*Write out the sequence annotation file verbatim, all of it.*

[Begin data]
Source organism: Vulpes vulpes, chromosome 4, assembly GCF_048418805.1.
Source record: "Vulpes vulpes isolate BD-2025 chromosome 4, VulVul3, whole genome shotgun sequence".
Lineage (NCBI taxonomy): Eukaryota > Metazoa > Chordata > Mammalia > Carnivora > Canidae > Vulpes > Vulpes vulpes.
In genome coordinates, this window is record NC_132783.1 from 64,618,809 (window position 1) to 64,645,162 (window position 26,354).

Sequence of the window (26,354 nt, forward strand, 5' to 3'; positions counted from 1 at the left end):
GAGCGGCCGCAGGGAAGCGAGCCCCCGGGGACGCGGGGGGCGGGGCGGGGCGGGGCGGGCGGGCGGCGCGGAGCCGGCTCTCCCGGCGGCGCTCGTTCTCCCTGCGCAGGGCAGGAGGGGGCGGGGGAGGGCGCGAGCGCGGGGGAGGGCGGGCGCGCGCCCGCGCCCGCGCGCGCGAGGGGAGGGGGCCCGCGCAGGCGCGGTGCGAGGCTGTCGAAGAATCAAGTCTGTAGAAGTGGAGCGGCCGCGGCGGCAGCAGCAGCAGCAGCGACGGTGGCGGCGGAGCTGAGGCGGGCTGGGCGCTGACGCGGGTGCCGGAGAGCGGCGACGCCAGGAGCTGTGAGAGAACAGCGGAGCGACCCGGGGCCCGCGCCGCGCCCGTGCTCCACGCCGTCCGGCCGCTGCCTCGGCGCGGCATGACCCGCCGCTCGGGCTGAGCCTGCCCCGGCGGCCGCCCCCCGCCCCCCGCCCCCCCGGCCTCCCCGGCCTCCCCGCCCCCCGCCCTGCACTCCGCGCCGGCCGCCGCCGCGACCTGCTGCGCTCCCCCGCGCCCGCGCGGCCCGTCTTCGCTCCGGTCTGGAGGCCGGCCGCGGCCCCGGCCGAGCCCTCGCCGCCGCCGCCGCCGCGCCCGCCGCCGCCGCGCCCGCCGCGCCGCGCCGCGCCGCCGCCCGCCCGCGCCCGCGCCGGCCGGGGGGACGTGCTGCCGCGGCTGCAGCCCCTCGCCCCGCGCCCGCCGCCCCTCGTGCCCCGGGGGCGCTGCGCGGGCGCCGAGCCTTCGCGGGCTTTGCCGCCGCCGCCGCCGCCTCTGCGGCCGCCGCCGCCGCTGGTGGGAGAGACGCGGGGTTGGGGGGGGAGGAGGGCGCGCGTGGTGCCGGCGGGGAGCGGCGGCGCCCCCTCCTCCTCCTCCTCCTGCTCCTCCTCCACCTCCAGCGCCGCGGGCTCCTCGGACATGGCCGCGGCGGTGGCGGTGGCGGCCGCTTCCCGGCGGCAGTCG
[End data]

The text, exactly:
Source organism: Vulpes vulpes, chromosome 4, assembly GCF_048418805.1.
Source record: "Vulpes vulpes isolate BD-2025 chromosome 4, VulVul3, whole genome shotgun sequence".
Lineage (NCBI taxonomy): Eukaryota > Metazoa > Chordata > Mammalia > Carnivora > Canidae > Vulpes > Vulpes vulpes.
In genome coordinates, this window is record NC_132783.1 from 64,618,809 (window position 1) to 64,645,162 (window position 26,354).

Sequence of the window (26,354 nt, forward strand, 5' to 3'; positions counted from 1 at the left end):
GAGCGGCCGCAGGGAAGCGAGCCCCCGGGGACGCGGGGGGCGGGGCGGGGCGGGGCGGGCGGGCGGCGCGGAGCCGGCTCTCCCGGCGGCGCTCGTTCTCCCTGCGCAGGGCAGGAGGGGGCGGGGGAGGGCGCGAGCGCGGGGGAGGGCGGGCGCGCGCCCGCGCCCGCGCGCGCGAGGGGAGGGGGCCCGCGCAGGCGCGGTGCGAGGCTGTCGAAGAATCAAGTCTGTAGAAGTGGAGCGGCCGCGGCGGCAGCAGCAGCAGCAGCGACGGTGGCGGCGGAGCTGAGGCGGGCTGGGCGCTGACGCGGGTGCCGGAGAGCGGCGACGCCAGGAGCTGTGAGAGAACAGCGGAGCGACCCGGGGCCCGCGCCGCGCCCGTGCTCCACGCCGTCCGGCCGCTGCCTCGGCGCGGCATGACCCGCCGCTCGGGCTGAGCCTGCCCCGGCGGCCGCCCCCCGCCCCCCGCCCCCCCGGCCTCCCCGGCCTCCCCGCCCCCCGCCCTGCACTCCGCGCCGGCCGCCGCCGCGACCTGCTGCGCTCCCCCGCGCCCGCGCGGCCCGTCTTCGCTCCGGTCTGGAGGCCGGCCGCGGCCCCGGCCGAGCCCTCGCCGCCGCCGCCGCCGCGCCCGCCGCCGCCGCGCCCGCCGCGCCGCGCCGCGCCGCCGCCCGCCCGCGCCCGCGCCGGCCGGGGGGACGTGCTGCCGCGGCTGCAGCCCCTCGCCCCGCGCCCGCCGCCCCTCGTGCCCCGGGGGCGCTGCGCGGGCGCCGAGCCTTCGCGGGCTTTGCCGCCGCCGCCGCCGCCTCTGCGGCCGCCGCCGCCGCTGGTGGGAGAGACGCGGGGTTGGGGGGGGAGGAGGGCGCGCGTGGTGCCGGCGGGGAGCGGCGGCGCCCCCTCCTCCTCCTCCTCCTGCTCCTCCTCCACCTCCAGCGCCGCGGGCTCCTCGGACATGGCCGCGGCGGTGGCGGTGGCGGCCGCTTCCCGGCGGCAGTCG